MTA asks social media companies to stop allowing 'subway surfing' videos

The MTA is calling on social media platforms to not post videos of people doing what's known as subway surfing.  That's when they ride on the top of moving trains.

This after authorities say a 15-year-old was killed on Monday after hitting his head while on top of a Manhattan-bound J train.

MTA chairman Janno Lieber told WNYC Radio Wednesday morning that, "It's really a question of will and intention, and a sense of doing the right thing. I'm not interested in having a constitutional law debate. I am interested in protecting new york city kids who for whatever reason, are encouraged, incentivized to do crazy stuff."

Social media and privacy attorney Pedram Tabibi says Lieber is not overreaching.

Tabobi says, "I do think there's a justification here to tell the platforms to be more conscientious of the content on them to remove harmful content."

This comes as the U.S. Supreme Court is currently hearing two cases regarding social media accountability.

In one, the family of a young student killed in the 2015 ISIS Paris attack is accusing Google-owned YouTube, Twitter, and Facebook, among other social media outlets, of aiding and abetting terrorism by allowing ISIS videos to be posted.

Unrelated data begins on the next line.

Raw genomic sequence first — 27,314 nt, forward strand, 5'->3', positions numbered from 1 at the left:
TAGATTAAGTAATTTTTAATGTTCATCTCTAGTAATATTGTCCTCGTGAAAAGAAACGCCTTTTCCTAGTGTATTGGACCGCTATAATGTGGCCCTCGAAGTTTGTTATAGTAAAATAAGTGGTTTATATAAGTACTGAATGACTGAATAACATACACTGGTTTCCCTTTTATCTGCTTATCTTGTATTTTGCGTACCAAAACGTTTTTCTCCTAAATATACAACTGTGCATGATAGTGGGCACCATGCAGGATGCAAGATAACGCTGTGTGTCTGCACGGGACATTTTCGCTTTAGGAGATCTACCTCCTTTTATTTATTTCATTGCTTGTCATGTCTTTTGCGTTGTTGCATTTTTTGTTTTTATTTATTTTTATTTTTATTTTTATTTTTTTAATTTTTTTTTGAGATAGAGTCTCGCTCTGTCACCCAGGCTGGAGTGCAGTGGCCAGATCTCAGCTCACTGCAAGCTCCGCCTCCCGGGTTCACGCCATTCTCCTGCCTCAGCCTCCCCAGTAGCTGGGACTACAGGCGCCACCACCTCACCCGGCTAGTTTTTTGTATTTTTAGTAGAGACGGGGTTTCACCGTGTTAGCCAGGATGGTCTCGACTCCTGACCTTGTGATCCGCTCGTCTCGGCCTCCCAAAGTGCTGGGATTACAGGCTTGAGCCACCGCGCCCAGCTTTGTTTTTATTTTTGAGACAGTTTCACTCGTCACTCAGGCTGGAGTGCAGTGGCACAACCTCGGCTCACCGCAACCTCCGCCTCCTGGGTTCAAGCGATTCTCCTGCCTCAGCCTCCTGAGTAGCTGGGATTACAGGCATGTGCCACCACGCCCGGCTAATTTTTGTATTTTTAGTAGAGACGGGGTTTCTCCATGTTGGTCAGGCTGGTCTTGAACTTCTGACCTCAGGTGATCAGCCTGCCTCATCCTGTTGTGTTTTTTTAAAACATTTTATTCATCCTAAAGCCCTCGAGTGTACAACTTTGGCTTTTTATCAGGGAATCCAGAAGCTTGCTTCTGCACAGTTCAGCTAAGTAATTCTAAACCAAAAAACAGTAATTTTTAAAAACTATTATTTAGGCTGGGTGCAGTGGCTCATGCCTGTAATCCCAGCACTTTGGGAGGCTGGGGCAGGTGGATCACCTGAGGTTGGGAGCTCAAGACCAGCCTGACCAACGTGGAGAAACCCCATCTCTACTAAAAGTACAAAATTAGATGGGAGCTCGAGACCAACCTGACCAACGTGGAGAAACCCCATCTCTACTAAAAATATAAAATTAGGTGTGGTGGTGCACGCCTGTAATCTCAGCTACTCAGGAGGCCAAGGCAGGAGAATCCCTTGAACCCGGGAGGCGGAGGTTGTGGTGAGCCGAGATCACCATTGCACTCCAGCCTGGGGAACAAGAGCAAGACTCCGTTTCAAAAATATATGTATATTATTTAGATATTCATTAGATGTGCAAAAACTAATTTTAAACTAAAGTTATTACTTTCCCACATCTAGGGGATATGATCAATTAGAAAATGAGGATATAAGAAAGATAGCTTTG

At the center of the arguments is Section 230 of the Communications Decency Act, which provides tech companies a legal shield over what their users post online.

But that law was passed in 1996 when the internet was in it's infancy.

Nina Brown, a professor of Media and First Amendment law at Syracuse University, tells FOX 5 News that "the broad immunity that Section 230 provides social platforms has been something that both conservatives, liberals, everybody in between has had a gripe with."

The plaintiffs could have another option with Capitol Hill, should they fail at the high court.  

Professor Brown adds that, "Congress is the place that should address this, though, especially with all of the advancements in AI and how this field is really changing. Congress is probably much better situated than the court to make changes if necessary in this area of the law."